Return of Rabbit Ears? Over-the-Air Antennae Makes Comeback

When the federal government in 2009 mandated broadcast television switch from analog transmission to digital, conventional wisdom assumed the end of over-the-air TV signals.

New data from Nielsen would argue otherwise.

Nearly a decade after the switch, there are 16 million households employing a digital antennae. That’s up 50% from 5 million homes in 2010.

“And as an increasing number of consumers consider a more à-la-carte approach to their TV sources, there is opportunity for [OTA] to continue growing,” Nielsen wrote in a Feb. 13 blog post.

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While 41% of OTA homes do not use an over-the-top video service such as Netflix, the majority do. Indeed, 8% (1.3 million) of OTA households subscribe to online TV services such as Sling TV, DirecTV Now, PlayStation Vue and YouTube TV.

Nielsen found TV consumption highest among households without streaming video — a whopping 4.5 hours daily!

This market segment also spent 16 minutes daily watching DVD/Blu-ray Disc content; 15 minutes on “other” TV; 13 minutes on an Internet-connected device; and six minutes playing video games or consuming cable TV.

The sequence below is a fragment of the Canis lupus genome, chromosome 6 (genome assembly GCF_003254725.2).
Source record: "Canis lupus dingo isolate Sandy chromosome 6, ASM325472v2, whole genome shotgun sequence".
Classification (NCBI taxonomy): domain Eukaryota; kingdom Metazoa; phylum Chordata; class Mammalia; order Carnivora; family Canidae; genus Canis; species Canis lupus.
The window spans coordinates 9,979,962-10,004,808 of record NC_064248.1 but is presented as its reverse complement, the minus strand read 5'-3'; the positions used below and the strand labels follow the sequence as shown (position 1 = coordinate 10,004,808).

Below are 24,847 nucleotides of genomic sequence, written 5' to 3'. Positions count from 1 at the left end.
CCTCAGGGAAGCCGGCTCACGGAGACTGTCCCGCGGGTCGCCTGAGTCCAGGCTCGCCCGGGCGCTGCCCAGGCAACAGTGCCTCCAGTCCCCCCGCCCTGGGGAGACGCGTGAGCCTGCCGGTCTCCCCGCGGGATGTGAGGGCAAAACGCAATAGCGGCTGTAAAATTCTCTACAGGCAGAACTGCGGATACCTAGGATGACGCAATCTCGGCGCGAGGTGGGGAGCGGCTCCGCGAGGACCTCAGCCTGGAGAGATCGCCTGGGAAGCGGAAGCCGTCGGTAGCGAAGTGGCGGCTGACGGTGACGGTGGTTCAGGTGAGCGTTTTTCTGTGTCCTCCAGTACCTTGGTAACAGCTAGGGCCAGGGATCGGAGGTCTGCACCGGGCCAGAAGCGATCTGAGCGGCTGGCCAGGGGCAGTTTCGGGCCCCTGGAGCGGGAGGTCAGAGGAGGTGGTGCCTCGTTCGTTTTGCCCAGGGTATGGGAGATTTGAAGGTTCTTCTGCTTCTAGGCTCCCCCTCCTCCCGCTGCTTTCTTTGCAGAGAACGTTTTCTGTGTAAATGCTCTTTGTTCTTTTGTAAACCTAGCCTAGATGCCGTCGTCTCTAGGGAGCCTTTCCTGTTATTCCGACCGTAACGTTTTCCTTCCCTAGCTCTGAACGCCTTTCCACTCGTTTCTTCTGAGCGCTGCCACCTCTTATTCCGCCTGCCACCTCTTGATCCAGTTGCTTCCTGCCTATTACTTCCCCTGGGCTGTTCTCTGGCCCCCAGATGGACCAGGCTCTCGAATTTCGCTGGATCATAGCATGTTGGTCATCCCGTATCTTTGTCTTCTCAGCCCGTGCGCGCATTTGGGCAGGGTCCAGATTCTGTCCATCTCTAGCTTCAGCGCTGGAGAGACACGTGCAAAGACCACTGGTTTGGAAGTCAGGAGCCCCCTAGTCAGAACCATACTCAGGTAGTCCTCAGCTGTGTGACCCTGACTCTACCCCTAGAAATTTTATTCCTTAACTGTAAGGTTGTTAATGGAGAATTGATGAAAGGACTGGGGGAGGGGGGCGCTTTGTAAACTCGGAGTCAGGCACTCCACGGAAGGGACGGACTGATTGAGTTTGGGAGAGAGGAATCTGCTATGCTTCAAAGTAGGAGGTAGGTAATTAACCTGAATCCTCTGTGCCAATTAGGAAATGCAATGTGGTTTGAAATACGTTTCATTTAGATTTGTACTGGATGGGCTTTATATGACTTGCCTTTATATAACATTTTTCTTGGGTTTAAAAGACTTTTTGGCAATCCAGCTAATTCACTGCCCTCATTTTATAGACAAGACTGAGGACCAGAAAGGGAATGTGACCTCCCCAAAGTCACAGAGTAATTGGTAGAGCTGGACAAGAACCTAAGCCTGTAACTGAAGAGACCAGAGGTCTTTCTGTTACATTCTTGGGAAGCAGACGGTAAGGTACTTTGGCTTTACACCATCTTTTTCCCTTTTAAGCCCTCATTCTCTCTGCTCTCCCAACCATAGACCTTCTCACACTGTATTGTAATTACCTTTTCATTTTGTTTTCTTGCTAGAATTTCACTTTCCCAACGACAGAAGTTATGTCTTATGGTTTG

Notably, consumption of packaged media (DVD/Blu-ray Disc) content fell to seven minutes daily among OTA homes with SVOD and three minutes among homes with both SVOD and online TV.

Nielsen attributed higher fragmentation for TV consumption driven by Internet-connected device usage – despite the fact SVOD homes with and without a online TV still consume more than 60 minutes of broadcast TV daily. Cable TV consumption increased with online TV access, but still lagged behind broadcast viewing.

“Regardless of OTA home type, broadcast TV [remains] a daily go-to source for content on the TV screen,” wrote Nielsen.

 

One thought on “Return of Rabbit Ears? Over-the-Air Antennae Makes Comeback”

  1. FYI– Rabbit ear antennas went away with analog TV. Before digital TV most of the established TV stations operated on the VHF band (channels 2-13) which required a longer antenna. With the move to HDTV many of those established stations moved to the higher frequency UHF band (channels 14 and up) which work with shorter antennas. New TV technology allows viewers to dial up the old channel number and be forwarded to the new broadcast channel.

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